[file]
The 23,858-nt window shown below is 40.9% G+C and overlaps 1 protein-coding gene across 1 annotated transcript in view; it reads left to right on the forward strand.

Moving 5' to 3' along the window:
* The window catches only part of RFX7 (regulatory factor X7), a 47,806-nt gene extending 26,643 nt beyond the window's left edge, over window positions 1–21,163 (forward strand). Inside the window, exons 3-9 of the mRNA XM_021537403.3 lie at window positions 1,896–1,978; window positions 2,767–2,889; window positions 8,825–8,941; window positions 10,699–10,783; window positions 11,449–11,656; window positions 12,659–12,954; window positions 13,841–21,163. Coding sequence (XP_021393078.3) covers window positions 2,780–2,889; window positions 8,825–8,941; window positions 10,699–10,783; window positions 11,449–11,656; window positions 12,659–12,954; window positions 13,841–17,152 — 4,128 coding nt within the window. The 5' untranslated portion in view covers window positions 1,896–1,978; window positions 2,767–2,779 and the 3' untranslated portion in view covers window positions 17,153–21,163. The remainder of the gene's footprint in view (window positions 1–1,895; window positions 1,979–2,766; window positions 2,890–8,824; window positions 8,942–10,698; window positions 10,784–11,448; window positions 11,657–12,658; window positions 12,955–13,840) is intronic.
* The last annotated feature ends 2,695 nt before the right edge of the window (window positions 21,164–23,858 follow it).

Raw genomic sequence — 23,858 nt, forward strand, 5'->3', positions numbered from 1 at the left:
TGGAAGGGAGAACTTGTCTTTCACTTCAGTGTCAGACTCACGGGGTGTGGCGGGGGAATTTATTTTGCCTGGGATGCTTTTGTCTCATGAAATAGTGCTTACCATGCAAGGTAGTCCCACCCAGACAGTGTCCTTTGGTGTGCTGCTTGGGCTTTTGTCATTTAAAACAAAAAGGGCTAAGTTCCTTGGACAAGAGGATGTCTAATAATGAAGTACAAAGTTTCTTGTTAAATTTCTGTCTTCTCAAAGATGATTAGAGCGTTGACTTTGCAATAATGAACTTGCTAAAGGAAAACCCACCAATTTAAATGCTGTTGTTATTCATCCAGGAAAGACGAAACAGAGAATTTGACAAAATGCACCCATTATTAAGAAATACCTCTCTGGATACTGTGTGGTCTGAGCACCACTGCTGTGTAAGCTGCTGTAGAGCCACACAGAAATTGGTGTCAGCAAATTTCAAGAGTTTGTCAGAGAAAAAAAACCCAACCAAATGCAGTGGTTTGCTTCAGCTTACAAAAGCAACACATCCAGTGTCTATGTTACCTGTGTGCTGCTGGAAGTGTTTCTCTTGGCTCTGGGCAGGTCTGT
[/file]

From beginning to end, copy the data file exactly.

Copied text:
The 23,858-nt window shown below is 40.9% G+C and overlaps 1 protein-coding gene across 1 annotated transcript in view; it reads left to right on the forward strand.

Moving 5' to 3' along the window:
* The window catches only part of RFX7 (regulatory factor X7), a 47,806-nt gene extending 26,643 nt beyond the window's left edge, over window positions 1–21,163 (forward strand). Inside the window, exons 3-9 of the mRNA XM_021537403.3 lie at window positions 1,896–1,978; window positions 2,767–2,889; window positions 8,825–8,941; window positions 10,699–10,783; window positions 11,449–11,656; window positions 12,659–12,954; window positions 13,841–21,163. Coding sequence (XP_021393078.3) covers window positions 2,780–2,889; window positions 8,825–8,941; window positions 10,699–10,783; window positions 11,449–11,656; window positions 12,659–12,954; window positions 13,841–17,152 — 4,128 coding nt within the window. The 5' untranslated portion in view covers window positions 1,896–1,978; window positions 2,767–2,779 and the 3' untranslated portion in view covers window positions 17,153–21,163. The remainder of the gene's footprint in view (window positions 1–1,895; window positions 1,979–2,766; window positions 2,890–8,824; window positions 8,942–10,698; window positions 10,784–11,448; window positions 11,657–12,658; window positions 12,955–13,840) is intronic.
* The last annotated feature ends 2,695 nt before the right edge of the window (window positions 21,164–23,858 follow it).

Raw genomic sequence — 23,858 nt, forward strand, 5'->3', positions numbered from 1 at the left:
TGGAAGGGAGAACTTGTCTTTCACTTCAGTGTCAGACTCACGGGGTGTGGCGGGGGAATTTATTTTGCCTGGGATGCTTTTGTCTCATGAAATAGTGCTTACCATGCAAGGTAGTCCCACCCAGACAGTGTCCTTTGGTGTGCTGCTTGGGCTTTTGTCATTTAAAACAAAAAGGGCTAAGTTCCTTGGACAAGAGGATGTCTAATAATGAAGTACAAAGTTTCTTGTTAAATTTCTGTCTTCTCAAAGATGATTAGAGCGTTGACTTTGCAATAATGAACTTGCTAAAGGAAAACCCACCAATTTAAATGCTGTTGTTATTCATCCAGGAAAGACGAAACAGAGAATTTGACAAAATGCACCCATTATTAAGAAATACCTCTCTGGATACTGTGTGGTCTGAGCACCACTGCTGTGTAAGCTGCTGTAGAGCCACACAGAAATTGGTGTCAGCAAATTTCAAGAGTTTGTCAGAGAAAAAAAACCCAACCAAATGCAGTGGTTTGCTTCAGCTTACAAAAGCAACACATCCAGTGTCTATGTTACCTGTGTGCTGCTGGAAGTGTTTCTCTTGGCTCTGGGCAGGTCTGT